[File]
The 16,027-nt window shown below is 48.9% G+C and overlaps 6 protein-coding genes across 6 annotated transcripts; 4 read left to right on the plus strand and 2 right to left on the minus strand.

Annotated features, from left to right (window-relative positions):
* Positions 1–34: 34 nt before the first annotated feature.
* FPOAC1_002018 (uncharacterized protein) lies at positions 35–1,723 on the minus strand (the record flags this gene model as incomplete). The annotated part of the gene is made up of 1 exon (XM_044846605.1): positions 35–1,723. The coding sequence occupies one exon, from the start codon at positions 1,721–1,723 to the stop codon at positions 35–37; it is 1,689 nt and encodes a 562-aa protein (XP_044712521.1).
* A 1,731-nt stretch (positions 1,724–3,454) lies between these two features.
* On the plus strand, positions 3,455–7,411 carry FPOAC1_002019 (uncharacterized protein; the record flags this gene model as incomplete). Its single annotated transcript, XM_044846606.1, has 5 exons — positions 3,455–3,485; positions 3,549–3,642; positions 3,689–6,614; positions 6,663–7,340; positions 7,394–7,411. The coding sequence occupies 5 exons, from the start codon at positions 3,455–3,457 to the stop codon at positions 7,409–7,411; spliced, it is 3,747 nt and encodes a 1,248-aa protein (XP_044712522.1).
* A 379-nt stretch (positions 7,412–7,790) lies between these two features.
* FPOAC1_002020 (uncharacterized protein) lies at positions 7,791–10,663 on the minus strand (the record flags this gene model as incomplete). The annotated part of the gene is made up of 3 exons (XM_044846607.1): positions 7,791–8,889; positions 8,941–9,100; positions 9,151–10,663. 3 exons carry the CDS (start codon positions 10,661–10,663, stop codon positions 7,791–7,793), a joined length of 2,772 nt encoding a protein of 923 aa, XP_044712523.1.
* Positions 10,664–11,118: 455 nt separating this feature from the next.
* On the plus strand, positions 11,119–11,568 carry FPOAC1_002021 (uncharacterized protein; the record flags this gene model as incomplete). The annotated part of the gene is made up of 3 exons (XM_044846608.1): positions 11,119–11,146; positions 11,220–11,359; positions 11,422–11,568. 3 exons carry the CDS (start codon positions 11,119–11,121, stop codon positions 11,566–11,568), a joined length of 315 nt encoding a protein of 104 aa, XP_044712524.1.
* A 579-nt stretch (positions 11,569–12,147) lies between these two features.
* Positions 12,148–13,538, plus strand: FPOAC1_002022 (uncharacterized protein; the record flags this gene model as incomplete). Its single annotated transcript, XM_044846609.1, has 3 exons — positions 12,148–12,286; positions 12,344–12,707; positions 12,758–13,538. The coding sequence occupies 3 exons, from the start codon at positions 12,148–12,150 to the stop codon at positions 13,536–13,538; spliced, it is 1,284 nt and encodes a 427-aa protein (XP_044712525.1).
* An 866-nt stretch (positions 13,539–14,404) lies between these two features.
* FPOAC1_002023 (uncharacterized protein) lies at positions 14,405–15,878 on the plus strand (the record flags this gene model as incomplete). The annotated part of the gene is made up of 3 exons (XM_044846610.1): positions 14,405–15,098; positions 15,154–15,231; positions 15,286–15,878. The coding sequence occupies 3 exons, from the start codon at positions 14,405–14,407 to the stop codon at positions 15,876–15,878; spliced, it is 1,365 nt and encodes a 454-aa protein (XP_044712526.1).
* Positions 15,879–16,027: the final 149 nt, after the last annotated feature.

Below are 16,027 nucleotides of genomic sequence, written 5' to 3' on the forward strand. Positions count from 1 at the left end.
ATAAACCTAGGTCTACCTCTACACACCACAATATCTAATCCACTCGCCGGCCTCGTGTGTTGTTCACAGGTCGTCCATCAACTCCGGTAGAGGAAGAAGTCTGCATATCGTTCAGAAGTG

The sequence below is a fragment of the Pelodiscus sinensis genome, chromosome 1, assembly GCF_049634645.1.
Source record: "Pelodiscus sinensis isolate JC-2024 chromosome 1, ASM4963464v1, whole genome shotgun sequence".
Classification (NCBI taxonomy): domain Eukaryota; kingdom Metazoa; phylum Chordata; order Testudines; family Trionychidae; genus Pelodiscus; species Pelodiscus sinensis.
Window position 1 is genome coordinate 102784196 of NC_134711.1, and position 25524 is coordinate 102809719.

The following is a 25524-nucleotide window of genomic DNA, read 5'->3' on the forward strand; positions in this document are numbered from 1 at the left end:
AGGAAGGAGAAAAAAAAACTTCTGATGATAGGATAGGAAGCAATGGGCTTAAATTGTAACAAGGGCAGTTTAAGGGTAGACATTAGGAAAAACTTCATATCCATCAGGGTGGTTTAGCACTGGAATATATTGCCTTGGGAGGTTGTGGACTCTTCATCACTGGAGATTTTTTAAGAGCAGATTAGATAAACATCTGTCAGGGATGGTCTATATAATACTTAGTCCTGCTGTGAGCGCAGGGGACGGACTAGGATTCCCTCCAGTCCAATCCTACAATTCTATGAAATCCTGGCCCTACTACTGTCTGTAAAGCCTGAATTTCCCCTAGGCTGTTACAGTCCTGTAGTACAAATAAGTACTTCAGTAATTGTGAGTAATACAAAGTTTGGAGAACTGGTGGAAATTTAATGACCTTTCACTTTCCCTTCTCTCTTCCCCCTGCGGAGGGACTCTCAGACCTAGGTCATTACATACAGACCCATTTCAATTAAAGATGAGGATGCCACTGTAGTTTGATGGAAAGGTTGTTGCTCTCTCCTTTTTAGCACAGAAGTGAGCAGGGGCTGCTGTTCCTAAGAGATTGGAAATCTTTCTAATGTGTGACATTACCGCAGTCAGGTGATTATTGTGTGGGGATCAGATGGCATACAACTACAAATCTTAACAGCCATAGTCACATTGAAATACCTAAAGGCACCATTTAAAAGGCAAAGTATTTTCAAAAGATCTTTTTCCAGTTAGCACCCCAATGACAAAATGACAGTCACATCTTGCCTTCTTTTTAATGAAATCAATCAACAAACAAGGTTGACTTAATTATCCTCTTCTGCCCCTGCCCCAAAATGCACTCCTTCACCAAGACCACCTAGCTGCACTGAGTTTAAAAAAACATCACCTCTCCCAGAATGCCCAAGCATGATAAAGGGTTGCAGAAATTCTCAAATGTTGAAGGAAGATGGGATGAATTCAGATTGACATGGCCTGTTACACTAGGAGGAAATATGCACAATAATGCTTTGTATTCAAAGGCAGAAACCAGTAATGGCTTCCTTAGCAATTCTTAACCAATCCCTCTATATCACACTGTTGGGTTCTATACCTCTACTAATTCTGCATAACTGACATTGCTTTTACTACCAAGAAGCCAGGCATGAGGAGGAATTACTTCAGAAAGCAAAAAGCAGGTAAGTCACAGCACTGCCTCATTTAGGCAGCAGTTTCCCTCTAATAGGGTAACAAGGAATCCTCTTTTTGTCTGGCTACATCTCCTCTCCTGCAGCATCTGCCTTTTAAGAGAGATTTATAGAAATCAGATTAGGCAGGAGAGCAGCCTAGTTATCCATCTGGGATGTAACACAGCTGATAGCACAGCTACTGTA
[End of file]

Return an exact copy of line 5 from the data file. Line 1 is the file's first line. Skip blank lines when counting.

* A 1,731-nt stretch (positions 1,724–3,454) lies between these two features.